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Ethics In Trade - Code Of Conduct & Cognizance
The issue Lab-grown diamonds and their non-disclosure has always put a question mark in the minds of the consumers and thus, putting a dent in the business of the diamond industry. Implications of mixing synthetic with natural stones continue to be main point of discussion at the industry meets.The recent GIA alert about withdrawal of certificates and trade alert about 500 stones submitted to it and found to be potentially treated to improve colour by up to three grades has again put the industry in a spot.
By: Diamond World News Service
Jun 29 2015 3:22PM
Reference: 11633  

In such times of crisis, entire industry needs to stand united to weed out unhealthy practices and start weaving the ethical diamond story again.

In this month’s cover story, Kavita Parab tried to delve deep on the lack of ethics in the industry and the ways to improve the situation.

Undisclosed Synthetic Diamonds And Industry Trust
Shmuel Schnitzer: There is no reason to panic. The amount of synthetic diamonds in the market is limited, and they are no threat to the natural diamond market. These stones will find their place and role in the market place and that is fine. At the same time this does not mean that we can turn ablind eye toward unethical practices, such as selling synthetic diamonds undisclosed. Those are practices we will find tooth and nail – not the product, but misconduct concerning the product.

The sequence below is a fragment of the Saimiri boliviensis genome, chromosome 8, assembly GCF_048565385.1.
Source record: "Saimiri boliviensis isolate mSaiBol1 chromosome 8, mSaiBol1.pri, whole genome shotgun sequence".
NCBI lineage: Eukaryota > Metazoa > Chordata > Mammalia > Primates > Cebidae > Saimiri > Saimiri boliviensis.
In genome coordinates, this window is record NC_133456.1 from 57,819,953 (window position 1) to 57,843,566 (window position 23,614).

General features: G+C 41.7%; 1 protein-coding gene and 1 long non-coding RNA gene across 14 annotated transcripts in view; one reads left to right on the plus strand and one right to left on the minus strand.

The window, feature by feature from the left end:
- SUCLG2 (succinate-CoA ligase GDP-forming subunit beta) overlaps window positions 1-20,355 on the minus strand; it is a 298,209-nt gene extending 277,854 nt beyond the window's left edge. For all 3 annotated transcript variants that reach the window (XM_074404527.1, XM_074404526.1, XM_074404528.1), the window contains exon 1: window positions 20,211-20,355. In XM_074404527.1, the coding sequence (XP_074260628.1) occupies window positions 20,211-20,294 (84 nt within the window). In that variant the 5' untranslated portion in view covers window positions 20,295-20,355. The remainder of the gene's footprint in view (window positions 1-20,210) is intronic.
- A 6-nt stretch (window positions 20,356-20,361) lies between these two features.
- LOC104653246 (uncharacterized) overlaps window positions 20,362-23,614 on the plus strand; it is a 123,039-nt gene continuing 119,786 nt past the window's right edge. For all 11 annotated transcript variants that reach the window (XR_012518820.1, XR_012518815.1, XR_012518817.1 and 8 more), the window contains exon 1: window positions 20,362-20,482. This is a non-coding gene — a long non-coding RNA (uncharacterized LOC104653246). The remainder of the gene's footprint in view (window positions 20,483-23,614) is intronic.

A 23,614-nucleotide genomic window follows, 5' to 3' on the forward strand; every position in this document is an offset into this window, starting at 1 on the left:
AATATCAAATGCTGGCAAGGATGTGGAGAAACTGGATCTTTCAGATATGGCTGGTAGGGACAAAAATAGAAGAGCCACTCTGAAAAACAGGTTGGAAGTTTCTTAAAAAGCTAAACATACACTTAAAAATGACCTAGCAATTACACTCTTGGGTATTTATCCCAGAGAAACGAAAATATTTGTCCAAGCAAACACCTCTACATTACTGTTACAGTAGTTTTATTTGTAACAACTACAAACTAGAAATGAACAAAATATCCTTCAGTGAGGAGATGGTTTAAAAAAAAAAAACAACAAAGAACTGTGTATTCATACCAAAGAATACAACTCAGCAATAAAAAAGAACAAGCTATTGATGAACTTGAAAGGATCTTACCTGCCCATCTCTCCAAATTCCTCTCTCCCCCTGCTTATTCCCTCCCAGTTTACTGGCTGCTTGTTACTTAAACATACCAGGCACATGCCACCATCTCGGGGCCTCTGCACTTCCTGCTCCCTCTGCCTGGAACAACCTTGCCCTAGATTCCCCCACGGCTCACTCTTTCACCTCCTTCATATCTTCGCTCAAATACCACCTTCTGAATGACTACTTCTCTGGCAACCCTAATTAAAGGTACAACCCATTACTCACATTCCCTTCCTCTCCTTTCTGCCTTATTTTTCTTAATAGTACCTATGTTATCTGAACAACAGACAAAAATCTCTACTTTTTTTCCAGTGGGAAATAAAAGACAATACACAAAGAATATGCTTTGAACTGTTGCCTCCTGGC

Alex Popov: Just preceding the JCK show in Las Vegas, the Accredited Gemologists Association (AGA) held a highly informative seminar on synthetic diamonds. The most important outcome was that the attending producers agreed that the number of stones in the also market is negligible - less than a 100,000 carats of gem quality synthetic diamonds have been inserted into the market. There are many millions of carats of natural diamonds, and we understand the very limited impact these stones have on our business. However, these same diamond growers also said that the capacity of their plants will grow, and most importantly, that they are serving a healthy interest in the consumer market.